The COVID-19 pandemic has forced dramatic changes in healthcare delivery in the US. It has exposed the human and financial costs of the nation’s health inequity. And it has accelerated change — forcing us to shift to virtual health and more care delivery in the home. Yet the infrastructure and forces required to sustain this transformation continue to remain challenged – specifically, outdated payment models to seamlessly support in-home end to end care, disjointed patient (and caregiver) experience as patients navigate across different care settings, and the administrative overhead (aggravated by labor shortage) to solve for these limitations.
The technology revolution pre-COVID was more aggressive than the healthcare industry had an appetite for consuming, leading to lack of adoption – by physicians, payers & patients. COVID, not only mandated technology adoption by both patients and healthcare providers, but it has us challenging antiquated regulatory rules, rethinking prior authorization processes, activating and managing a remote workforce, and investing in technology.
In 2021, the HME industry’s historical challenges of regulations and reimbursement rates were further exacerbated by safety concerns, staff shortages and supply chain issues caused by almost two years of the COVID pandemic. In spite of these challenges, the HME industry has shown incredible resilience and demonstrated its value in the healthcare delivery ecosystem.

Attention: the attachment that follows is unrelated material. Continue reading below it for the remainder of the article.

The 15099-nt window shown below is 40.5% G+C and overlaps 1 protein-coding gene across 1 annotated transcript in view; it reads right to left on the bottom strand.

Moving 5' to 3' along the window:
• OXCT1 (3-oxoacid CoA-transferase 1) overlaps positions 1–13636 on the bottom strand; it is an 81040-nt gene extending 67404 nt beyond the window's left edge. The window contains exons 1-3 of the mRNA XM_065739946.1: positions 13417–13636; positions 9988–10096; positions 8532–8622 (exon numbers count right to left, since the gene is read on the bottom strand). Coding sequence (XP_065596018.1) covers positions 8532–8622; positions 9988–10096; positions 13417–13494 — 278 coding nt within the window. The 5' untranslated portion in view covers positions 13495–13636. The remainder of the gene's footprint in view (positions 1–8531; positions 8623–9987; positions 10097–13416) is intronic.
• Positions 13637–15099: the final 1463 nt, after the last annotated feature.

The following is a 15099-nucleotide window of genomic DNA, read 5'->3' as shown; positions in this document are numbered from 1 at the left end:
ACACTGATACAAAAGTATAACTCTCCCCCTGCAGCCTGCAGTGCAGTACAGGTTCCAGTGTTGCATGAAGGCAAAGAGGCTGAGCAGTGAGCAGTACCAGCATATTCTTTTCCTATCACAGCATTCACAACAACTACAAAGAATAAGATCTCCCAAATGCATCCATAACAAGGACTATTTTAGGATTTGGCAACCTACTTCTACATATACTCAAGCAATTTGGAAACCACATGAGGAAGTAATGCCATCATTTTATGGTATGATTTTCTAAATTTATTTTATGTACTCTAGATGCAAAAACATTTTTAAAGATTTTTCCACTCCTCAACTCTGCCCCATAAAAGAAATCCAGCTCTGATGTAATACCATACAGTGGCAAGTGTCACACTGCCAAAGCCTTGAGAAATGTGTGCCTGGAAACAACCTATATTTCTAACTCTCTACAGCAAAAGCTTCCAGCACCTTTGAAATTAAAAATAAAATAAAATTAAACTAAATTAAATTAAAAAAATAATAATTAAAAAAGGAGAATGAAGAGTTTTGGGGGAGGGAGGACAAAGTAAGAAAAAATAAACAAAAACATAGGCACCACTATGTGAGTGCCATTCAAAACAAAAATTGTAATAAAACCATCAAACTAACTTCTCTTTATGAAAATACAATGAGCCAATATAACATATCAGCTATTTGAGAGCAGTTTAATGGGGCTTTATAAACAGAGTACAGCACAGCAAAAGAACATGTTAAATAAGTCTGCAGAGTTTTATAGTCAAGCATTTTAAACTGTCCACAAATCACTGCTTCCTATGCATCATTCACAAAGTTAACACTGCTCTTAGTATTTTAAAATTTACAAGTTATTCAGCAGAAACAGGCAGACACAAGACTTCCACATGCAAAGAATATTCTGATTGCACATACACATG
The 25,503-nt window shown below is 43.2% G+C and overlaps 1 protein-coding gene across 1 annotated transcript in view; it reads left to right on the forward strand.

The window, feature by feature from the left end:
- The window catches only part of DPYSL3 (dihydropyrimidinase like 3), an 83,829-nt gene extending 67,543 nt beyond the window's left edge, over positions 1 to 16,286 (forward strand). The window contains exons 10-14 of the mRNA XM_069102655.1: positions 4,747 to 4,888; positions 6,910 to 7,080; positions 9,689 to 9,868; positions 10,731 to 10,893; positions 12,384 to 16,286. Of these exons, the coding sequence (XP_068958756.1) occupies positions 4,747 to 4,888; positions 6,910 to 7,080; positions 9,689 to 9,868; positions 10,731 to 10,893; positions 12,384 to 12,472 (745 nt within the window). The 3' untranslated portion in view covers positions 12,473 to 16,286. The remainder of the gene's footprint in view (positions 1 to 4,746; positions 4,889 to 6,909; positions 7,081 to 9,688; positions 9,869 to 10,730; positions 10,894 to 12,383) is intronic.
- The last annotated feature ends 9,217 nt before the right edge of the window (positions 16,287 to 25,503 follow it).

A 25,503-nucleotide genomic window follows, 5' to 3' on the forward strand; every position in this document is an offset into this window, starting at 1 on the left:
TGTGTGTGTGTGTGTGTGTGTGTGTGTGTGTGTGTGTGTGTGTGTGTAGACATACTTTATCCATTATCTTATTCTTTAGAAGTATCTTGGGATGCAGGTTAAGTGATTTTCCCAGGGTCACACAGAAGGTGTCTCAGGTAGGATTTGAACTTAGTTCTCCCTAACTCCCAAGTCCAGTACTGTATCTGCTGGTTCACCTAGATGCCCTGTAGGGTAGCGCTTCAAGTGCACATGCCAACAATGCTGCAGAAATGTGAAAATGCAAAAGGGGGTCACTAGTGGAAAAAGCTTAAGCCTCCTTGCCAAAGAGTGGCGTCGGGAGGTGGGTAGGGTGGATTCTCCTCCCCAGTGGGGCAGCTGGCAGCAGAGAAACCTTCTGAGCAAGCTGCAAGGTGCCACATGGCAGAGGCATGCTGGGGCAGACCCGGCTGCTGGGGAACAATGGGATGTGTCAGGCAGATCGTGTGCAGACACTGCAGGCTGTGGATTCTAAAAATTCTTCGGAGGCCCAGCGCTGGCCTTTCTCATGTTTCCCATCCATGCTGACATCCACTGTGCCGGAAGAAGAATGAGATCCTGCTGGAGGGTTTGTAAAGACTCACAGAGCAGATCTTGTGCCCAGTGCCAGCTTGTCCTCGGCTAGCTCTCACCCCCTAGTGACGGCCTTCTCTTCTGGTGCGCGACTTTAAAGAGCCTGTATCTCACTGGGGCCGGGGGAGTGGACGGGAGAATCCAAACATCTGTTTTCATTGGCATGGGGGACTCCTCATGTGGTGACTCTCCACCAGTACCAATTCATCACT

The good news is that the HME market is healthy, estimated to by around $56 billion and growing 6% annually – and it’s profitable. It is important to note the patient is paying an increasingly larger percentage of the HME bill. The attractiveness of the market is evidenced by the rapid pace of consolidation, the amount of investment money coming into the space and the success of the publicly traded HMEs.
At the heart of this crisis, the world became more resilient and learned the value of virtual care delivery. Virtual care delivery & in-home care is here to stay and will be the dominating force to drive digital transformation in the payer, health system, pharma, HME, home health and other home-based care providers’ businesses & operating models. Several such game changing market forces are currently in play that are likely to disrupt our industry in 2022 and beyond.